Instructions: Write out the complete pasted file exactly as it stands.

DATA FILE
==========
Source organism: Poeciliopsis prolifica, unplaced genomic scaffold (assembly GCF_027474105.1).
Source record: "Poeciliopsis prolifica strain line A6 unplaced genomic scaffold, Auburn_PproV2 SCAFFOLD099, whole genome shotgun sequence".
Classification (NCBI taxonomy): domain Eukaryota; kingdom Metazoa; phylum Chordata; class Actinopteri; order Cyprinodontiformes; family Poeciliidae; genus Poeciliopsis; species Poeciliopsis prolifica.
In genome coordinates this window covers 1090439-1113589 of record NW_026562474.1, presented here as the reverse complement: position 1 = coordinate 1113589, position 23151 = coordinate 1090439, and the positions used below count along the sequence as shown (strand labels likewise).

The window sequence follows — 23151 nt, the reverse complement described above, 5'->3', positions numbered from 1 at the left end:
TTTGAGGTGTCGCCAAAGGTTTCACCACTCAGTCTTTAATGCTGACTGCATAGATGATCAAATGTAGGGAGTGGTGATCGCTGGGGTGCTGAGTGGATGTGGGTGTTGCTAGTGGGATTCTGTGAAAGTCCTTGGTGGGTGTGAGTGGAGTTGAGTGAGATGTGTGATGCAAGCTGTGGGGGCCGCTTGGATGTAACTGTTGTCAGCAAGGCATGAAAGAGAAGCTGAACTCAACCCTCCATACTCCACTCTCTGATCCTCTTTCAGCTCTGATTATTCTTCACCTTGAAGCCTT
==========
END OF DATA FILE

Source organism: Poeciliopsis prolifica, unplaced genomic scaffold (assembly GCF_027474105.1).
Source record: "Poeciliopsis prolifica strain line A6 unplaced genomic scaffold, Auburn_PproV2 SCAFFOLD099, whole genome shotgun sequence".
Classification (NCBI taxonomy): domain Eukaryota; kingdom Metazoa; phylum Chordata; class Actinopteri; order Cyprinodontiformes; family Poeciliidae; genus Poeciliopsis; species Poeciliopsis prolifica.
In genome coordinates this window covers 1090439-1113589 of record NW_026562474.1, presented here as the reverse complement: position 1 = coordinate 1113589, position 23151 = coordinate 1090439, and the positions used below count along the sequence as shown (strand labels likewise).

The window sequence follows — 23151 nt, the reverse complement described above, 5'->3', positions numbered from 1 at the left end:
TTTGAGGTGTCGCCAAAGGTTTCACCACTCAGTCTTTAATGCTGACTGCATAGATGATCAAATGTAGGGAGTGGTGATCGCTGGGGTGCTGAGTGGATGTGGGTGTTGCTAGTGGGATTCTGTGAAAGTCCTTGGTGGGTGTGAGTGGAGTTGAGTGAGATGTGTGATGCAAGCTGTGGGGGCCGCTTGGATGTAACTGTTGTCAGCAAGGCATGAAAGAGAAGCTGAACTCAACCCTCCATACTCCACTCTCTGATCCTCTTTCAGCTCTGATTATTCTTCACCTTGAAGCCTT